Some new SIs relating to teachers

March 8th, 2012 by James Cornwell

On 5th March 2012 a small cluster of statutory instruments following on from some of the changes brought in by the Education Act 2011 were laid before Parliament. Primarily, these address some of the consequences of the abolition of the General Teaching Council for England (“the GTCE”) (abolished by section 7 of the 2011 Act as from 1st April 2012). The regulations are the Teachers’ Disciplinary (England) Regulations 2012 (SI 2012/560) (“the Disciplinary Regulations”), the Education (Teacher Student Loans) (Repayment etc) (Amendment) Regulations 2012 (SI 2012/555) (“the Student Loans Regulations”), and the Education (Induction Arrangements for School Teachers) (England) (Amendment) Regulations 2012 (SI 2012/513) (“the Induction Amendment Regulations”) . All three regulations come into force on 1st April 2012.

The Disciplinary Regulations are the most substantial of the three. They provide for the procedure to be adopted by the Secretary of State when considering making a prohibition order under the new arrangements for teacher disciplinary regulation under sections 141A to 141E of the Education Act 2002 (inserted by the 2011 Act) following the abolition of the GTCE. The main points are:

  • Any decision under the Regulations may take into account a failure to comply with the personal and professional conduct standards set out in Teachers Standards.
  • Where the Secretary of State considers that a teacher may be guilty of unacceptable professional conduct or conduct that may bring the profession into disrepute or has been convicted of a relevant criminal offence, he must consider whether to discontinue the case or refer it to a professional conduct panel.
  • The professional conduct panel will consists of three persons (including at least one teacher and at least one other person) and must hold a hearing unless the teacher requests otherwise.
  • If the panel decides that the case is proven it must consider whether to make a recommendation to the Secretary of State that he make a prohibition order. The Secretary of State has to consider that recommendation and publish his decision. Where he decides to make such an order he must give notice to the teacher setting out the text of the order, the effect of the order and his reasons for making the order. The reasons must also be published. The Secretary of State must specify whether the order may be reviewed and, if so, the minimum period before which an application for review may be made.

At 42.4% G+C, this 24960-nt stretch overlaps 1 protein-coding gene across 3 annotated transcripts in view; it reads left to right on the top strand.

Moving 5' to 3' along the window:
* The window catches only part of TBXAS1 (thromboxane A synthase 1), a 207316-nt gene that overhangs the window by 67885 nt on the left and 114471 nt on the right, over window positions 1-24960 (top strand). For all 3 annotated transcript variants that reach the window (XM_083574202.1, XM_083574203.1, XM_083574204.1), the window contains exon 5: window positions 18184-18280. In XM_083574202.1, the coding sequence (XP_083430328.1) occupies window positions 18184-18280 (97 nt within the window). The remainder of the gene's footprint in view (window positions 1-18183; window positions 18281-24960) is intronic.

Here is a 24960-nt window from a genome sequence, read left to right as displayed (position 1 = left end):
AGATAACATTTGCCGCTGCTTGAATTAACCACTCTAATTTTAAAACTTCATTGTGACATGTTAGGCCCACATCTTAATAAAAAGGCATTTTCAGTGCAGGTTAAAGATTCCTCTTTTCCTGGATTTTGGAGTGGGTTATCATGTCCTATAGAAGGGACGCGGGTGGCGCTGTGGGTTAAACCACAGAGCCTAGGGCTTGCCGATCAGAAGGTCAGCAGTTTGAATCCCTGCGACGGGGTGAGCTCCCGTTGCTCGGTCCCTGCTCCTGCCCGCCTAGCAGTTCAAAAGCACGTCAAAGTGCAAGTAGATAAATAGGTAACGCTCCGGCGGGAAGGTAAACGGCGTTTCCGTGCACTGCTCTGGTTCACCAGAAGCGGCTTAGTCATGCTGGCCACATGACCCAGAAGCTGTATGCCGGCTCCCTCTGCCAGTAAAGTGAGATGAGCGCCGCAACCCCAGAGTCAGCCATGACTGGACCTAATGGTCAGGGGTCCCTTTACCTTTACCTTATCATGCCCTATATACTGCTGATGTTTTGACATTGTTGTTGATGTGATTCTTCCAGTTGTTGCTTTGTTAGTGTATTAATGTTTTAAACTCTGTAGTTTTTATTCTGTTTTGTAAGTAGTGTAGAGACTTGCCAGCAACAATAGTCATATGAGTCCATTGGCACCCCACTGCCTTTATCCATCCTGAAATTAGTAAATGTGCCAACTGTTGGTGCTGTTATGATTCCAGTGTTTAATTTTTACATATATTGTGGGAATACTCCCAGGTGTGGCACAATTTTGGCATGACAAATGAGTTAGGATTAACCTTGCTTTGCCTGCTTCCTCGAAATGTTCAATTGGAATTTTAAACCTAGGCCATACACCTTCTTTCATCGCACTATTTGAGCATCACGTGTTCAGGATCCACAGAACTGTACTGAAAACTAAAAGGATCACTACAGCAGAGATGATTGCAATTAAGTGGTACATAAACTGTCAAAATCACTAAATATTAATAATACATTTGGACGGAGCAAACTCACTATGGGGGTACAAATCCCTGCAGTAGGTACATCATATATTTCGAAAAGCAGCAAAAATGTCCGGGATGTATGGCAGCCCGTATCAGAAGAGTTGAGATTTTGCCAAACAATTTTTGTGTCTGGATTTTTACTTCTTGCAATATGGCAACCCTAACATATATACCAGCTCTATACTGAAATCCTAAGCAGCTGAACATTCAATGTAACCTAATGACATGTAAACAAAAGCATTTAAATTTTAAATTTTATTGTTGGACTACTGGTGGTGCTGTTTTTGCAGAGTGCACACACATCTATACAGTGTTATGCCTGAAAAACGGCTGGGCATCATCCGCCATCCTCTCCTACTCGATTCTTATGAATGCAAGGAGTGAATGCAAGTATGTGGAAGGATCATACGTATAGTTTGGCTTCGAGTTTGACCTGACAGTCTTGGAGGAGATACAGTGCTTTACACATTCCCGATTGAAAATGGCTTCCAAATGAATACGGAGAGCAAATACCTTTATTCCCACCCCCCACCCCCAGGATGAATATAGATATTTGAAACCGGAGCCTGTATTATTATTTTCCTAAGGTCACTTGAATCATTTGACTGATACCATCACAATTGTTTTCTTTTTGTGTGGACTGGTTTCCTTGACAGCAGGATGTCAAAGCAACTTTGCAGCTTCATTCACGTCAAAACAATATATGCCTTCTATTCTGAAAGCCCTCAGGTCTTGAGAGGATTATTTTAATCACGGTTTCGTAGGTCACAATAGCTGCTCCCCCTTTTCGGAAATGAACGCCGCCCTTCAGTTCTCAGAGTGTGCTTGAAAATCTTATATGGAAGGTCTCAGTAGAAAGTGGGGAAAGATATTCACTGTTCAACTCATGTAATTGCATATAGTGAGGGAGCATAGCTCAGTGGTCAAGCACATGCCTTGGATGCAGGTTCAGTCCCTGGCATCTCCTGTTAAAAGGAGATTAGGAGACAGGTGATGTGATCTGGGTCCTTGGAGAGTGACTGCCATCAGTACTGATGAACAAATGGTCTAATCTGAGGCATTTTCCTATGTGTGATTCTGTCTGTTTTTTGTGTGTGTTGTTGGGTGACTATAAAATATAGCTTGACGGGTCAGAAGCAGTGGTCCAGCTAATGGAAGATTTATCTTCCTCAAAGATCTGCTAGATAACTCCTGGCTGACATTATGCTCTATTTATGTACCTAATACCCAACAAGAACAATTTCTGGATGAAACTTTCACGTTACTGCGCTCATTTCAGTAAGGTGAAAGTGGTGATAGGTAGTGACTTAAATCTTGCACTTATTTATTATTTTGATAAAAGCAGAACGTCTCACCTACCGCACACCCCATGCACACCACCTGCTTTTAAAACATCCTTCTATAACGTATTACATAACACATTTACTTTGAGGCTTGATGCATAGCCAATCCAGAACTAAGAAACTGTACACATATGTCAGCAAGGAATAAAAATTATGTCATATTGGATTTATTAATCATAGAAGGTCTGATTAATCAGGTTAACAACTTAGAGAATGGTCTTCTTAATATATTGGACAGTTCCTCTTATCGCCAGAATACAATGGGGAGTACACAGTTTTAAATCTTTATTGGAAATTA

• The Secretary of State may also at any time when a decision is pending as to whether to make a prohibition order make an interim prohibition order if he considers it necessary in the public interest to do so. The teacher must be given seven days’ notice. The Secretary of State must review the order within 6 months and thereafter at 6 month intervals if the teacher makes a written application requesting a review.
  • There is a right of appeal against a prohibition order (but not an interim prohibition order) to the High Court within 28 days of notice of the order being served.

The Education (Teacher Student Loans) (Repayment etc) Regulations 2003 provide for reduction and repayment of student loans owed by newly qualified teachers in subjects where there are shortages of teachers. The Student Loans Regulations do two things. First, they remove the reference to the GTCE from regulation 10 of the 2003 Regulations (which requires the GTCE and General Teaching Council for Wales to provide information to the Secretary of State when he is considering an application by a teacher). Secondly, they revoke the Education (Teacher Student Loans) (Repayment etc) Regulations 2002, which should have been revoked when the 2003 Regulations came into force but were not.

The Education (Induction Arrangements for School Teachers) (England) Regulations 2008 provide that no qualified teacher is to be employed as a teacher at a relevant school unless he or she has satisfactorily completed an induction period. The Induction Amendment Regulations amend the 2008 Regulations in three areas:

  • They allow an induction period to be served in a 16-19 Academy (once the provisions in section 53 of the 2011 Act establishing such Academies are fully in force).
  • They add two new categories to the list of persons exempt from completing an induction period, namely those with Qualified Teacher Learning and Skills status and those qualified to teach in the state sector in Australia, Canada, New Zealand or the USA.
  • They substitute the Secretary of State for the GTCE in relation to certain functions in respect of induction periods. These principally concern: (a) the appointment of appeal panels to consider appeals against a decision that an induction period should be extended or that a teacher has failed satisfactorily to complete an induction period, and (b) the maintenance of a list of persons who have begun, but failed satisfactorily to complete, an induction period.

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